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Minister looking into ending forced retirement

Elderly association: It’s still a step in the right direction


The elderly of today are not as worn down as before and still have something to offer, according to elderly association (Photo: Colourbox)

August 15, 2014
12:11

by CW


The minister of employment, Mette Frederiksen, is looking into the possibility of ending forced retirement for 70-year olds in the labour force.

Frederiksen argued that there shouldn’t be any laws or regulations that prohibit a person over 70 from working, should they want to.

“A lot of people still have much to offer once they turn 70, so we need to challenge old dogmas about what one can and can’t do in various stages of life,” Frederiksen told Politiken newspaper.

“You must have the opportunity to work, as long as you have the desire and the qualifications.”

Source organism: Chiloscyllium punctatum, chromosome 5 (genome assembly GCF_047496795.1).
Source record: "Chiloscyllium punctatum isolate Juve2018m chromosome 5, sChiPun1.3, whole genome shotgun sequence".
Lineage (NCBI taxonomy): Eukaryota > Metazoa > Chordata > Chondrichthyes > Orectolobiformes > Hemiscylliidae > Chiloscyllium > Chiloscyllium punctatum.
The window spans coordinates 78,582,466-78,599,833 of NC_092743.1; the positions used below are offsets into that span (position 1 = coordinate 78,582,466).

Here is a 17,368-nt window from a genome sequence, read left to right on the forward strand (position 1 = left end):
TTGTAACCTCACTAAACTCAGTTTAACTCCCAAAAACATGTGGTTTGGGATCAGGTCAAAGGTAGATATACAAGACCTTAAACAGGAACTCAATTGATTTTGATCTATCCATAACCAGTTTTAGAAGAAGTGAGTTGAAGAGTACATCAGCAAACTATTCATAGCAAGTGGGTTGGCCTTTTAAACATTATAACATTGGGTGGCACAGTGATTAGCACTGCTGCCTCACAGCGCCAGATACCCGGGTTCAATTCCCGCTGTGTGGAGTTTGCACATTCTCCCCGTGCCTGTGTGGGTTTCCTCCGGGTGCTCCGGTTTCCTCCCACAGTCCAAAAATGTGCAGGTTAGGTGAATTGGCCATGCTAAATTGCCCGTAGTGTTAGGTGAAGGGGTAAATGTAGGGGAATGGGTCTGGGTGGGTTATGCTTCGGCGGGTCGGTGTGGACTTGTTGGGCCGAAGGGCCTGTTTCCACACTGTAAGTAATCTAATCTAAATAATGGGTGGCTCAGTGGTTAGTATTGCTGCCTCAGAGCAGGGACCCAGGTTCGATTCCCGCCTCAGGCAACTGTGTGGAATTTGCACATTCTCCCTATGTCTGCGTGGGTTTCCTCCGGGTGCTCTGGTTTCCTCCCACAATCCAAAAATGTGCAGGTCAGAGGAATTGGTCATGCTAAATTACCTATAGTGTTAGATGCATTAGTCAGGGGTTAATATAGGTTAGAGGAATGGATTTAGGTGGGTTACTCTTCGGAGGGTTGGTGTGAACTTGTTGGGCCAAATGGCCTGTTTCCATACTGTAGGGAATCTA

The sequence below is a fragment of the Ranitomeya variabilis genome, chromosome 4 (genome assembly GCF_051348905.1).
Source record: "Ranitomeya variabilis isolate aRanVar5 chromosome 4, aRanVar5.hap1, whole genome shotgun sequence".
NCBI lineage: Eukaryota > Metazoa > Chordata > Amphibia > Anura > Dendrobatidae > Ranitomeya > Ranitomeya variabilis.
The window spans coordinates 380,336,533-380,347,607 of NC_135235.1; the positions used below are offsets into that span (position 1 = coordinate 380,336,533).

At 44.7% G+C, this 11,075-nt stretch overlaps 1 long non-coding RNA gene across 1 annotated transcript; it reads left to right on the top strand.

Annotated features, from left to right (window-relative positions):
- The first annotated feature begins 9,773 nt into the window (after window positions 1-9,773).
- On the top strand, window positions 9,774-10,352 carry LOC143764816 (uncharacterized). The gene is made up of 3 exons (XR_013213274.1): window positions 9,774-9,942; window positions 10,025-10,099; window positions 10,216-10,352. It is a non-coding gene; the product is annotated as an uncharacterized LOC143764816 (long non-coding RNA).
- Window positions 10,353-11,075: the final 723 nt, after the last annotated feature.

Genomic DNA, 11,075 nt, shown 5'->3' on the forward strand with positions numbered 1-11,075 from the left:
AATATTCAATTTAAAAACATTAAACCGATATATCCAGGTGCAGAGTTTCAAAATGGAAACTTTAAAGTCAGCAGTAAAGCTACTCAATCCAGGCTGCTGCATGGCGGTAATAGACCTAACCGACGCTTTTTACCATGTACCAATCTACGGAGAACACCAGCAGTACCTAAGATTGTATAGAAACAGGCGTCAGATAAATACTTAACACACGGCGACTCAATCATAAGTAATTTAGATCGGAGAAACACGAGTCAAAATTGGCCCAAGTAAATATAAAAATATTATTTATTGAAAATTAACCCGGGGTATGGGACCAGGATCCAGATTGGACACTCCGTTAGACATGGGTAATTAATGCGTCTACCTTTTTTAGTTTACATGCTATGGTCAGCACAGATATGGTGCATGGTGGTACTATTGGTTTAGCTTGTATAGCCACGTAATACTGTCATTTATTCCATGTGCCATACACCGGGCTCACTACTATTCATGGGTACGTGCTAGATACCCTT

Differential treatment because of age is currently illegal in the Danish labour market, but a chapter in the legislation still makes it possible for companies to automatically terminate employees as soon as they reach the age of 70.

READ MORE: Elderly increasingly isolated in rural areas

Exceptions exist
While the government intends to make it illegal for 70-year rules to be written into employment agreements, there are still some sectors that will enforce the 70-year rule – for example, public service positions such as priests and judges and jobs with security concerns like pilots.

However, it’s still a step in the right direction, according to Peter Halkjær, a senior consultant with elderly organisation Ældresagen.

“If the proposal is approved, then its goodbye to an obsolete belief that people over the age of 70 are generally not suited to the labour market,” Halkjær said.

"Many elderly today are not as worn down as they were previously and still have something to offer.”



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